Apparently a cell phone is now a right, and therefore must be guaranteed with an entitlement. As the TV commercials say: you probably qualify for a free cell phone  and free minutes every month if you are on Medicaid or food stamps.
The problem is it isn’t free.
I would like to argue for a new kind of truth in advertising. In the world in which I live, advertising for business, there are strictly enforced truth-in-advertising laws. I’d like to see some mandated truth in the advertising and promotion of all government giveaway programs.
To start with, the word “free” should be banned and replaced with the following phrase: “paid for with money stolen from your neighbors, who have worked to earn the money but are not permitted to keep what they’ve earned so that you can have a fill-in-the-blank.”
This new phrase should be mandatory in every ad, every political pronouncement, every politician’s promise and every pundit’s comment on every entitlement – and, in case you hadn’t noticed, such things are proliferating faster than rabbits on Viagra®, and we can apply some form of my phrase to every new one:
“Cash for Clunkers may give you up to $4,500 stolen from your neighbors, who have worked to earn the money but are not permitted to keep what they’ve earned so that you can have a new car.
“Cash for appliances will use money stolen from your neighbors, who have worked to earn the money but are not permitted to keep what they’ve earned so that you can have a new microwave.
“Free universal health care is not free at all; it is to be paid for with money stolen from others who are not permitted to keep what they’ve earned so that you can have health care without paying for it.”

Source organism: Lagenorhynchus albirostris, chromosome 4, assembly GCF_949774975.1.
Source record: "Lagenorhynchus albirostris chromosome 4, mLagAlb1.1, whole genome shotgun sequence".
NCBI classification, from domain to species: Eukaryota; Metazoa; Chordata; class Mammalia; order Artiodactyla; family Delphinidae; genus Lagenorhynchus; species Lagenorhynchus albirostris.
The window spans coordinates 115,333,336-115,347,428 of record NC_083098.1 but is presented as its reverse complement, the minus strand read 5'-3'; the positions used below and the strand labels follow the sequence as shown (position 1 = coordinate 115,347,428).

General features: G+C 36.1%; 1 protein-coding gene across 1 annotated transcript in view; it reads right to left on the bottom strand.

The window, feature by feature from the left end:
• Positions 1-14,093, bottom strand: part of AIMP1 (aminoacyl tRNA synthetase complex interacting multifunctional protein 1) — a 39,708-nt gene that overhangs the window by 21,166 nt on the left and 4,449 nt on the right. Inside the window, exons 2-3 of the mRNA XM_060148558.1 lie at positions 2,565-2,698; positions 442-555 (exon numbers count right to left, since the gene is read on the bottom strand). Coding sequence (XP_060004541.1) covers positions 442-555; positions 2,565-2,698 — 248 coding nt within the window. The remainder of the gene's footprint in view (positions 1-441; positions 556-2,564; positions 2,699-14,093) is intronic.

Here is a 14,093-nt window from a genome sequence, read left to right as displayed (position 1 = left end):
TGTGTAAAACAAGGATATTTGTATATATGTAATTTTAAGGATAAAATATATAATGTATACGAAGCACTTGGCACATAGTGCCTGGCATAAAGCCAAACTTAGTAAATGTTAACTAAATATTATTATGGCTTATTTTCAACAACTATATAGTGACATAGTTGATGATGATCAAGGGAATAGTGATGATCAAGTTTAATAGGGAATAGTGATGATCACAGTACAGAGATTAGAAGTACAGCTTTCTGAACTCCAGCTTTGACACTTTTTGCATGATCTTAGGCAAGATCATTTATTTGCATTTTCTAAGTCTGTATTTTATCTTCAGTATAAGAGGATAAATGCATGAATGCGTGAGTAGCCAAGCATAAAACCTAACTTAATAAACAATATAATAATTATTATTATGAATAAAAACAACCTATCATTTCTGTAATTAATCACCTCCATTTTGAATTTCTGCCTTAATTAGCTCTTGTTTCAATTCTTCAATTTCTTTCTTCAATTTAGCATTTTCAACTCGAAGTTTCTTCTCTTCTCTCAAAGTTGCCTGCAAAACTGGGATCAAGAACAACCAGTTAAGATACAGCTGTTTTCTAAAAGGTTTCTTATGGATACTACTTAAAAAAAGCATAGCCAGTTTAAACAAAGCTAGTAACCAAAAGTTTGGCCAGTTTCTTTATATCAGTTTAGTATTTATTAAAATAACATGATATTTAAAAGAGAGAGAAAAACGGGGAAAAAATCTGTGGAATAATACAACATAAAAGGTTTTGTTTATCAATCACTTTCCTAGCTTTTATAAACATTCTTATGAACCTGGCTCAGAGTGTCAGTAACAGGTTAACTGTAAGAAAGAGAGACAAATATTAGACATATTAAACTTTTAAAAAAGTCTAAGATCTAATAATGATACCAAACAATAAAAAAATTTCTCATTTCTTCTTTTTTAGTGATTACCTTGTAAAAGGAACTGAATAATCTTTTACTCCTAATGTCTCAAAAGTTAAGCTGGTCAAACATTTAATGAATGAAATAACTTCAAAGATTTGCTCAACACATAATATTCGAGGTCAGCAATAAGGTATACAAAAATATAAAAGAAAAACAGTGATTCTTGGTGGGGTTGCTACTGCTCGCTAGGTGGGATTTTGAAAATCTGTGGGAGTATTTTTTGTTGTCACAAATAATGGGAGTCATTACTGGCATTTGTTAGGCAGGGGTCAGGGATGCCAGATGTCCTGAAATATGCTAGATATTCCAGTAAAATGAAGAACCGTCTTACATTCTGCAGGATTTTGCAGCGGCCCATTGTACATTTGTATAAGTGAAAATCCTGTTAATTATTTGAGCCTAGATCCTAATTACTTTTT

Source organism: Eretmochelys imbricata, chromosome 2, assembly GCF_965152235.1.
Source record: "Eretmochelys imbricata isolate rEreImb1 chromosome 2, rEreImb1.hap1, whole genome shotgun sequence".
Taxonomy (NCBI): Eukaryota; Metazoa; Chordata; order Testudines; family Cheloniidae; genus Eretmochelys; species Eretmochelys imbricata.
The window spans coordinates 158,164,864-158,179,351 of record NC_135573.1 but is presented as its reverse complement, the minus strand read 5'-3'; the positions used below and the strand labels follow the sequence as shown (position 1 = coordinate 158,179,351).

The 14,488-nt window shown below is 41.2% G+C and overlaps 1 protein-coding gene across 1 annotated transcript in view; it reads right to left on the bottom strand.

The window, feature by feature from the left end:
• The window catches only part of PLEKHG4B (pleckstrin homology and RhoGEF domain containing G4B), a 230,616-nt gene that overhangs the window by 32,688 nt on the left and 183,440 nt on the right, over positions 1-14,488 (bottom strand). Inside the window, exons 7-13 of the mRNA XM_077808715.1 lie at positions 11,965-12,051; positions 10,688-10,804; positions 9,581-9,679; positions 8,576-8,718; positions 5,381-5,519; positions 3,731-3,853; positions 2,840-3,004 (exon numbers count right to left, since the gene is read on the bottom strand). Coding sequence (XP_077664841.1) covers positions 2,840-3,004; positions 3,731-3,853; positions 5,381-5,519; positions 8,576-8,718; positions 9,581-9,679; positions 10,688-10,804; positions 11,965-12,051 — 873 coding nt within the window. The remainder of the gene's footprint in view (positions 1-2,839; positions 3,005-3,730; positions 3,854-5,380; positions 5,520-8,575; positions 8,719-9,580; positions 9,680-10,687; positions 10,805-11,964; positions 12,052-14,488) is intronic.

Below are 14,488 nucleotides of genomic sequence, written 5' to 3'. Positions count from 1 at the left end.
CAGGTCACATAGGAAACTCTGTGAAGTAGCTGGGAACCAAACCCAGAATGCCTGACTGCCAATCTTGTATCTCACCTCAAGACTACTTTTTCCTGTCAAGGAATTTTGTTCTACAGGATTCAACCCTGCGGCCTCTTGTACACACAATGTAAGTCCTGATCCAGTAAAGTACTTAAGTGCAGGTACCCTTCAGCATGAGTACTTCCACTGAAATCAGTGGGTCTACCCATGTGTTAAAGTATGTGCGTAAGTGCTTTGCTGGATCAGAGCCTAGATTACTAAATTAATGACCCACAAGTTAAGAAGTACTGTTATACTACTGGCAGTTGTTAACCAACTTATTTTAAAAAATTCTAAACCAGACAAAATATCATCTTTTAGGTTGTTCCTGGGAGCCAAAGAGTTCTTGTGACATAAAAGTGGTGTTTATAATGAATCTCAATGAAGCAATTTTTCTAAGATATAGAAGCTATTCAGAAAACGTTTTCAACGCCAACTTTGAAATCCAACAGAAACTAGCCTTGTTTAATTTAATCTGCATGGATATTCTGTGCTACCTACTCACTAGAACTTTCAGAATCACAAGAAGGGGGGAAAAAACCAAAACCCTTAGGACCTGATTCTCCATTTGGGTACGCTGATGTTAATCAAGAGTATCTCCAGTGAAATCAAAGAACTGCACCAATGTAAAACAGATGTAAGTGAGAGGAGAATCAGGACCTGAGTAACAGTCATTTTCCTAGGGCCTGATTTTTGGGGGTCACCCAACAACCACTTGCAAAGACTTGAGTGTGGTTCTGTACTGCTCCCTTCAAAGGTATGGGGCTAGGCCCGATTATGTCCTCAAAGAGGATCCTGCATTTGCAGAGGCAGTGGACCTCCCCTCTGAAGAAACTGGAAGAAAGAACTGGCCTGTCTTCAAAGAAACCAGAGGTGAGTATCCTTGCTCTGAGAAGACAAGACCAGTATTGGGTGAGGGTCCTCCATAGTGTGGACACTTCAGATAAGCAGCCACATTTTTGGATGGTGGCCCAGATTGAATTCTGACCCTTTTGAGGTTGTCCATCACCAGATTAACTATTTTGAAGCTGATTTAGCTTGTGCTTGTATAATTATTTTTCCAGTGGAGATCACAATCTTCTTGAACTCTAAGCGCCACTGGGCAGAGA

“Free college, not free; paid for, for your children, who are supposed to be your responsibility, with money stolen from your neighbors.”
Words are very powerful when institutionalized and repeated often by many. This is why the people opposed to a massive, entirely experimental take-over of 1/6th of the
Incidentally, the dictionary tells us that “reform” means making changes to improve something; a “scheme” is a large-scale, systematic, secret, under-handed plot. You tell me, which word better applies here?
Those of us in advertising, marketing and sales know the word “free” to be the most powerful word in influencing consumers. We also know it is a lie 99.9 percent of the time. Everything given must be paid for by somebody. Nothing materializes from thin air.
The business that gives seniors a 10 percent discount, for example, is essentially over-charging its other customers by 10 percent. If you buy 2 and get 1 free, you didn’t; you just got the price presented differently. Instead spreading it evenly over the items – each sweater $19.95 – the store prices each sweater at $29.95, but you get one free when you buy two. (You actually pay a nickel more.) Many people do not understand this. But many do, and just go along with the harmless and pleasant deception because they like the feeling of finding a bargain or getting a free gift. The President has sufficient disdain for the American public to believe we are all money morons who will believe in free everything.
So here’s a call to action for everyone opposed to the monstrous expansion of the federal government and centralization of unchecked power in the White House, the manipulation of one favored industry or company against one in disfavor, the theft of private capital and property and the outright socialist transformation of America: Begin replacing the word “free” with my accurately descriptive phrase every time you speak or write of any and every give-away Obama and the Democrats create and wave at the public like a treat to a dog. That’s one way we can have impact.
Dan Kennedy is a serial entrepreneur, adviser to business owners, sought-after speaker and author of 13 books. More information about Dan can be found at www.NoBSBooks.com , and a free collection of his business resources including newsletters and webinars at www.DanKennedy.com .